Terroir and ‘Yin Di Zhi Yi (adjusting measures to local conditions)’

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Demei's View - Wine Communication from a Chinese Winemaker

A group of Bordeaux chateau owners visited the Ningxia wine region of China for the ‘Simply Bordeaux’ event organised by the Conseil Interprofessionnel du Vin de Bordeaux (CIVB) from 19 to 21 April. During the visit, they tasted local wines and spoke with local winemakers. I was invited to give a speech on the topic of ‘Practice of French wine making technology in China’, as I studied vinification in France and carried on the practice in China.

Image: Summer of the He Lan Qing Xue vineyard

Understanding terroir

I had the honour to take a placement at Chateau Palmer while studying in Bordeaux. After the placement, I was hoping to take a copy of the work records that I have done, such as tracking of grape maturity and detection in the process of fermentation – until then, I had always thought that there was some ‘know-how’ which made Palmer a great name. I was prepared to be refused when I apprehensively made this request. To my surprise, my supervisor Philip Delfaut, the technical director of the time, did not just granted my wish, but also offered me the similar materials from the previous year, because there were significant differences in natural conditions of the two vintages (2001 and 2000), and he believed I could gain more knowledge by comparing and studying the data.

Image: Late autumn at Sino-French Demonstration Vineyrad

The key factor to the style and quality of a wine is terroir, and terroir is not able to be taken or copied. What the Bordelais display in their wines is simply the awareness of their special terroir. From that moment, I had a more thorough understanding of terroir, and have since used it to guide my work.

This was also the case when I was in charge of the technical work at the Sino-French Cooperative Demonstration Vineyard of Vine Growth and Vinification. When French professionals came to the farm and gave field guidance, they often provided some technical plans. Occasionally I would say ‘no’ to the implementation of those plans. Some people asked me in surprise: ‘Are you questioning the French experts? ’ My reply was like this: ‘My French teacher taught me the importance of terroir. I have consistently been practising it in the Chinese vineyards up to this day. I am saying “no” because I would like to introduce the condition of this region more clearly, and to avoid any deviation caused by missing information in the decision-making.’ Even on the topic of how to protect the vines living through the winter, an appropriate technical plan was decided based on the local soil and climate condition after many discussions and debates.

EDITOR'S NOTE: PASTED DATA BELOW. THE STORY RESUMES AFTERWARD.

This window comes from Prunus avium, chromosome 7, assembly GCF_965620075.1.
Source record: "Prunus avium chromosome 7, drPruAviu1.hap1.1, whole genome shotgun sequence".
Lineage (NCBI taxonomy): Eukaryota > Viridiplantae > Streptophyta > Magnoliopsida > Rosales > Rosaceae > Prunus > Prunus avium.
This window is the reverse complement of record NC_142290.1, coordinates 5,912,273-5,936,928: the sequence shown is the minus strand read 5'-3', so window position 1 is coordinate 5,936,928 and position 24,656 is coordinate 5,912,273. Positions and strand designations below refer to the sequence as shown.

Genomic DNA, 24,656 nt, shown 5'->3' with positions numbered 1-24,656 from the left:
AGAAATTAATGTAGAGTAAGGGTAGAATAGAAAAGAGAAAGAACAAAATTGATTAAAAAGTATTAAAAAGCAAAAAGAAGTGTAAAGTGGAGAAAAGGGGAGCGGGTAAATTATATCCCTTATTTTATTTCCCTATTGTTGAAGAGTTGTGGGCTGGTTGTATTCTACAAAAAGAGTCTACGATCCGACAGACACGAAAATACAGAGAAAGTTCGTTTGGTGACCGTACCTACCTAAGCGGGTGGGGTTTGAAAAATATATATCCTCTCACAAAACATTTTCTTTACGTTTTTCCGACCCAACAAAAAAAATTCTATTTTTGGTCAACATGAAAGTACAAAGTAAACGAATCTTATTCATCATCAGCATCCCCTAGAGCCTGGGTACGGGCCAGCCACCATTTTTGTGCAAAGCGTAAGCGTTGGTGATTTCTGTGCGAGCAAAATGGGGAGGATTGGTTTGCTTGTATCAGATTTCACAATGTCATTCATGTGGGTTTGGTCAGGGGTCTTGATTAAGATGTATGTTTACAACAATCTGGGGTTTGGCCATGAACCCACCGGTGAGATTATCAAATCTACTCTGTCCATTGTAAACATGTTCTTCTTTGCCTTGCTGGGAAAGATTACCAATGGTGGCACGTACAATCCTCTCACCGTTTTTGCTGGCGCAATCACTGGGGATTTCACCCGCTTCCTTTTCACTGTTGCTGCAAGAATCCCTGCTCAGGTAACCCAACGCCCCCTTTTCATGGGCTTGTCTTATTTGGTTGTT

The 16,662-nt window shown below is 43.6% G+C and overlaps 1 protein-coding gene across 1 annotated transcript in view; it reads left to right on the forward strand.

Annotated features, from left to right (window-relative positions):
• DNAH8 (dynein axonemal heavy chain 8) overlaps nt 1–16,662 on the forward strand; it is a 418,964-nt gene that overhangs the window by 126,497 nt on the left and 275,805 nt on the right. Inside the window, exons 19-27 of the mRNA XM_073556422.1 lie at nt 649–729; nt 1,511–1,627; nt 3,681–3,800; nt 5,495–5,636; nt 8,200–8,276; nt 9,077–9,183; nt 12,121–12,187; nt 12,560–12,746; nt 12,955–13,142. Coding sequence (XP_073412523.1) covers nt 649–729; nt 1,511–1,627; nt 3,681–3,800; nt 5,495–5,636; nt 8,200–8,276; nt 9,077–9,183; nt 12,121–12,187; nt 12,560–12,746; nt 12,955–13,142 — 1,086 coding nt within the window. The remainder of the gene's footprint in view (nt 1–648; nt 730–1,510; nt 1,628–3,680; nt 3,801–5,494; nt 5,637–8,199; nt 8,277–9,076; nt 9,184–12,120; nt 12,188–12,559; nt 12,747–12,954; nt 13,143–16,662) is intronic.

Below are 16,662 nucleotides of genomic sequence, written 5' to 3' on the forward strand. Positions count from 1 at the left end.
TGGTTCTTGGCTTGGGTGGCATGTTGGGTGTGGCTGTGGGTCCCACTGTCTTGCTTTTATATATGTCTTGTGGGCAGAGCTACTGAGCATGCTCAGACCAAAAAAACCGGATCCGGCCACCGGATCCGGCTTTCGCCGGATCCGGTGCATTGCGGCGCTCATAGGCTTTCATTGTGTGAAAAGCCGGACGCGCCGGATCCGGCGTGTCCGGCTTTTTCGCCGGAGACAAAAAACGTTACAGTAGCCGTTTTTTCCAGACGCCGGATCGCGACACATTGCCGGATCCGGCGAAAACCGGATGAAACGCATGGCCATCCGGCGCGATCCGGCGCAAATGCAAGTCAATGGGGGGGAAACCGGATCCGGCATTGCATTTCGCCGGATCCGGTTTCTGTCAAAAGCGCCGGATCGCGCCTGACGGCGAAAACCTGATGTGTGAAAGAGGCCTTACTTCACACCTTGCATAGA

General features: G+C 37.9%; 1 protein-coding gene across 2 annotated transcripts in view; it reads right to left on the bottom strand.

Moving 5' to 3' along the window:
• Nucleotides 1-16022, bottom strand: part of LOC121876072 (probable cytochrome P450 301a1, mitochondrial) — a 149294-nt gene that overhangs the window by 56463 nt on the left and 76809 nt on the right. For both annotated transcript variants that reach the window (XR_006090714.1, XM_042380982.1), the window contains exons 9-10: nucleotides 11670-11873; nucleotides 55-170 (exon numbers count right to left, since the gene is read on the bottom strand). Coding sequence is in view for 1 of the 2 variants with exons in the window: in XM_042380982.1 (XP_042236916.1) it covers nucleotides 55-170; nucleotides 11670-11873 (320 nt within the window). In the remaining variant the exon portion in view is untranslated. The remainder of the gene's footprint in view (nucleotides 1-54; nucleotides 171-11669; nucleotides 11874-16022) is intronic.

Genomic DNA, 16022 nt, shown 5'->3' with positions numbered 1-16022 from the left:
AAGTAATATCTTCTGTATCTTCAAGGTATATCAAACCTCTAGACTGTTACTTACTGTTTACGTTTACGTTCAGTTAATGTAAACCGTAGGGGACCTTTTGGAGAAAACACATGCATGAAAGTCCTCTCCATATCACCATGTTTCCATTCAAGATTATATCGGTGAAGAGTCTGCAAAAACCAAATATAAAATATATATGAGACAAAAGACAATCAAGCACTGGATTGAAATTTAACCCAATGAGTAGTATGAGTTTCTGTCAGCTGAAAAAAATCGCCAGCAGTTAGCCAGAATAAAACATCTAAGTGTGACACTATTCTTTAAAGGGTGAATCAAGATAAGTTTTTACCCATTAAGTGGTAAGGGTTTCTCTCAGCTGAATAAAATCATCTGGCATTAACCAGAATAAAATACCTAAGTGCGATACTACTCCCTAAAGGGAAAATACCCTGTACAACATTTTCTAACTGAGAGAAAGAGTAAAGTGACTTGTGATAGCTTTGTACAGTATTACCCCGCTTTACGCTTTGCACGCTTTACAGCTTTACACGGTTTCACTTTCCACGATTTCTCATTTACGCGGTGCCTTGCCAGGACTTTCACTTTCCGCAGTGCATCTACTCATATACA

Thinking about it, the phrase ‘Yin Di Zhi Yi’ (literally means adjusting measures to local conditions) in Chinese fully expresses the attitude of the Chinese towards the above issue.

Exploring and understanding the terroir, and developing the viticulture and vinification measures to the local conditions have always been my principle.

China is different from any other wine region in the world, as are the style and characters of Chinese wines. People doubted whether Jia Bei Lan was an authentic Chinese wine when it won the DWWA award. Jeremy Oliver commented on his blog that Jia Bei Lan, among a mass of wines he tasted every year, was different from any of the wines produced in the regions that he was familiar with. It appeared, in this way, that Jia Bei Lan was a milestone on my journey to the right direction of winemaking.